April 29: Oliver Ellsworth, Co-Author of “The Connecticut Compromise” & Founding Father of the U.S. Supreme Court


Oliver Ellsworth, a Connecticut jurist who played a key role in drafting both the U.S. Constitution and the Judiciary Act of 1789 that helped establish the federal court system and U.S. Supreme Court, was born on this day in 1745 in Windsor.  After graduating from the College of New Jersey (modern-day Princeton University), Ellsworth passed the bar exam in 1771 and became the Connecticut state attorney for Hartford County.  In 1777, he was elected to represent the newly-independent state in the Continental Congress, where he served for the duration of the Revolutionary War.

A few years later, he was once again called to represent Connecticut in Philadelphia, this time at the Constitutional Convention of 1787, where he played an especially active and crucial role.  There, together with fellow Connecticut representative Roger Sherman, Ellsworth crafted the “Connecticut Compromise” (or “Great Compromise”) that established the bicameral model for the U.S. Legislative branch, featuring proportional representation in the House of Representatives, and equal representation among all states in the Senate.

A miniature of Oliver Ellsworth painted by John Trumbull.

After the Constitution was ratified, Ellsworth was then elected one of Connecticut’s two U.S. senators, serving from 1789 – 1796.  During his senatorial tenure, he drafted and facilitated the passage of the Judiciary Act of 1789, which provided the foundation for the modern U.S. federal court system.  (Article III of the U.S. Constitution, which dealt with the establishment of federal courts, had provided very little detail on how they were to function or be created beyond the establishment of a Supreme Court.)  In 1796, Ellsworth was nominated by President George Washington to serve as the Chief Justice of the Supreme Court, where he served with distinction for four years before ill health forced him to retire.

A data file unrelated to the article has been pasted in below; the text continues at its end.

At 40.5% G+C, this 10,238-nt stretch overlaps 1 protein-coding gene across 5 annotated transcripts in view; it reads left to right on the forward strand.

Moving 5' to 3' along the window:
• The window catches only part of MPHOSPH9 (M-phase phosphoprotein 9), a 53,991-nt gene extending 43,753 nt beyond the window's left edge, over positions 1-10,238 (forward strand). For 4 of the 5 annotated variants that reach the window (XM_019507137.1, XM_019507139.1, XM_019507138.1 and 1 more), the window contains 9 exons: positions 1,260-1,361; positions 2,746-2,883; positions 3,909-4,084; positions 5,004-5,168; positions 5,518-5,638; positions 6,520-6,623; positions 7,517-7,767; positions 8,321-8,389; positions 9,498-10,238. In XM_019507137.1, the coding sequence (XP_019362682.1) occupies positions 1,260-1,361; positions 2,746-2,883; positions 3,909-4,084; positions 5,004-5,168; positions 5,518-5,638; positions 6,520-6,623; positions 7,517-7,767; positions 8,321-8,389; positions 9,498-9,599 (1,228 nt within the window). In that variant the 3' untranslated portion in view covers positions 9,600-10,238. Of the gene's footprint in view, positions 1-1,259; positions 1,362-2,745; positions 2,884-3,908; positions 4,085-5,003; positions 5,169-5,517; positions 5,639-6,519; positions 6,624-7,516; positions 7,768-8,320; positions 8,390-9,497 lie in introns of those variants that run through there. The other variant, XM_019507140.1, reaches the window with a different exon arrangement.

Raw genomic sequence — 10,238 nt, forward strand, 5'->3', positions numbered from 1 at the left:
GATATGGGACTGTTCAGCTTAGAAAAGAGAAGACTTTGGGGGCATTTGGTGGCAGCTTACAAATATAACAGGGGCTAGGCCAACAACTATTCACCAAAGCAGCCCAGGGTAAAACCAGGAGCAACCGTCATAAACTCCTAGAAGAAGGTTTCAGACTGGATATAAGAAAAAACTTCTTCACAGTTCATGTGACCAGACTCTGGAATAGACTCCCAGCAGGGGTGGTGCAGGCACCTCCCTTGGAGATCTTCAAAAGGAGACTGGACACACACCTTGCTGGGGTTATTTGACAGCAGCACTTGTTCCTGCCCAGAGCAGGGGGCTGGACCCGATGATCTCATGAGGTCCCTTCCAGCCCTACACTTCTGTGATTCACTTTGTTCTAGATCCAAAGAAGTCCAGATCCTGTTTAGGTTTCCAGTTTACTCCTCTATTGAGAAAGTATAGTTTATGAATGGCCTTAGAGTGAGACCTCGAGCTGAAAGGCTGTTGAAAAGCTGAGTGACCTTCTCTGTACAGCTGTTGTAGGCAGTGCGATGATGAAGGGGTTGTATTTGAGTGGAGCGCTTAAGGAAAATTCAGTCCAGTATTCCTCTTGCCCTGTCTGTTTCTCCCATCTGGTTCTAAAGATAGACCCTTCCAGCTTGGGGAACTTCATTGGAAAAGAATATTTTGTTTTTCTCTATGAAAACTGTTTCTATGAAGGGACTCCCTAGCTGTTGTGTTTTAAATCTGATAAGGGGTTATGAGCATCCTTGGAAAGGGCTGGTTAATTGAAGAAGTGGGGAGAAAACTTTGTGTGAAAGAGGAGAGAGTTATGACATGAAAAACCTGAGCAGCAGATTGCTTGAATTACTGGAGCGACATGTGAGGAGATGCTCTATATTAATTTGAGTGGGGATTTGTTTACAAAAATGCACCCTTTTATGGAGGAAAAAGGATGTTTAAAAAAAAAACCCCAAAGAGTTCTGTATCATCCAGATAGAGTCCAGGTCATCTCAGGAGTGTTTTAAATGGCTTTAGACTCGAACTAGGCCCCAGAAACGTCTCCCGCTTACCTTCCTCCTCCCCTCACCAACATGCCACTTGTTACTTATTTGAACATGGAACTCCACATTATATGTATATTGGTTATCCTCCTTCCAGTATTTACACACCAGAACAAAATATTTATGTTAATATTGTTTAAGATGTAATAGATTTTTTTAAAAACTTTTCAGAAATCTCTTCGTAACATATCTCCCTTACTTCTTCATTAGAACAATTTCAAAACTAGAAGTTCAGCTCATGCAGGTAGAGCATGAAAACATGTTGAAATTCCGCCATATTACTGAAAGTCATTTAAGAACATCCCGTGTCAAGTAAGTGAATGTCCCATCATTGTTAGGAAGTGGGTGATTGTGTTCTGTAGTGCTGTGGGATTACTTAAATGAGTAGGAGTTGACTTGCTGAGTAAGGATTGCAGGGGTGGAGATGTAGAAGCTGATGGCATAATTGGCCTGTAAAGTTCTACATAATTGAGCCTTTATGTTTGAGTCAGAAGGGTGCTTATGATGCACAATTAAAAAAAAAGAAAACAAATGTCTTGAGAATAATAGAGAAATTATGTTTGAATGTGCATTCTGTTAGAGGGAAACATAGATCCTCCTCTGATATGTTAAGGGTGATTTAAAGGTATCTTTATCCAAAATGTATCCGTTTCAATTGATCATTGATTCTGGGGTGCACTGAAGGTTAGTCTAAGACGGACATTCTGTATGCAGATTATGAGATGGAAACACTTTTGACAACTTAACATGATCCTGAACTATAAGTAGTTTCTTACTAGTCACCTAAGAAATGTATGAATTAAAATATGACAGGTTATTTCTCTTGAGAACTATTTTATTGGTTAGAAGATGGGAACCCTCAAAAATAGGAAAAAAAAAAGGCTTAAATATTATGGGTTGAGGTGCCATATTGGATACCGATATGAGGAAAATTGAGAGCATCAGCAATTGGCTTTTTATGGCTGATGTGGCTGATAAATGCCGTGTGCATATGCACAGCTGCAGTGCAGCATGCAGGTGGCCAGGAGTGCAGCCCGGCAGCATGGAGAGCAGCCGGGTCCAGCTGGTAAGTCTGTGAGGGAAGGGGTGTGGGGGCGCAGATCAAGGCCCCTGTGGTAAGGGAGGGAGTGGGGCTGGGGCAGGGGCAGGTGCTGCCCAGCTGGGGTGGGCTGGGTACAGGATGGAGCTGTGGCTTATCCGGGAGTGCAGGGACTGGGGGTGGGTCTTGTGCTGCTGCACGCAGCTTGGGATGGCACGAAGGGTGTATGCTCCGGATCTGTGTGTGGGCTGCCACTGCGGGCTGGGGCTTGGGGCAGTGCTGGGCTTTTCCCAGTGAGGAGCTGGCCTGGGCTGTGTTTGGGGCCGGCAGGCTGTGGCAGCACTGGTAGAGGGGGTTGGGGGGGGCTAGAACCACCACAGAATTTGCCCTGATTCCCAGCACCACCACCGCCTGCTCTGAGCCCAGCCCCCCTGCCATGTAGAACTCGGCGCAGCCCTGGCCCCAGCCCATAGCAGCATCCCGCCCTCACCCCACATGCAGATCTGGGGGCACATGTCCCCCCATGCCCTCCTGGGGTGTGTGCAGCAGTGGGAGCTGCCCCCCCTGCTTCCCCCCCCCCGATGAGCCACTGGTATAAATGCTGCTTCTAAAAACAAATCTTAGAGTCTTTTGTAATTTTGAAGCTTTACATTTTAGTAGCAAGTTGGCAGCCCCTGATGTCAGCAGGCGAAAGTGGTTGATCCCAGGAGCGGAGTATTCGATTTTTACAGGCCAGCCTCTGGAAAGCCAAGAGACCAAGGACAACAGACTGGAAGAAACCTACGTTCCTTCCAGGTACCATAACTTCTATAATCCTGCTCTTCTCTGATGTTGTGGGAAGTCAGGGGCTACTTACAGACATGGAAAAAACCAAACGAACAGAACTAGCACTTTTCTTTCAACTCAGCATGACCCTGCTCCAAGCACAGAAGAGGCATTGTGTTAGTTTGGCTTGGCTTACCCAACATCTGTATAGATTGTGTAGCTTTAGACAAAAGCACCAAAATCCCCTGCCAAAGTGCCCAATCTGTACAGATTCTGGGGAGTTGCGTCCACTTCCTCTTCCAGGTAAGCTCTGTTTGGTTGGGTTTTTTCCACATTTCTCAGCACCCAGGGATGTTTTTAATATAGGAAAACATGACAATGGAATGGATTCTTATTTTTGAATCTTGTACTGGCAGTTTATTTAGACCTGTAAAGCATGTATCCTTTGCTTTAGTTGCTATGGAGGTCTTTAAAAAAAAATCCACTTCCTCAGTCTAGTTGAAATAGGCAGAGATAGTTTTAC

Following his illustrious career of judicial and legislative service, Ellsworth returned to his stately home in Windsor, where he died in 1807.  His role in crafting the federal court system and the precedents he set in the Supreme Court have earned him the moniker “the Founding Father of the Supreme Court,” and to this day he remains one of the most influential jurists and politicians in Connecticut history.

Further Reading

The most underrated Founding Father: Oliver Ellsworth?” National Consitution Center

Senator Oliver Ellsworth’s Judiciary Act” connecticuthistory.org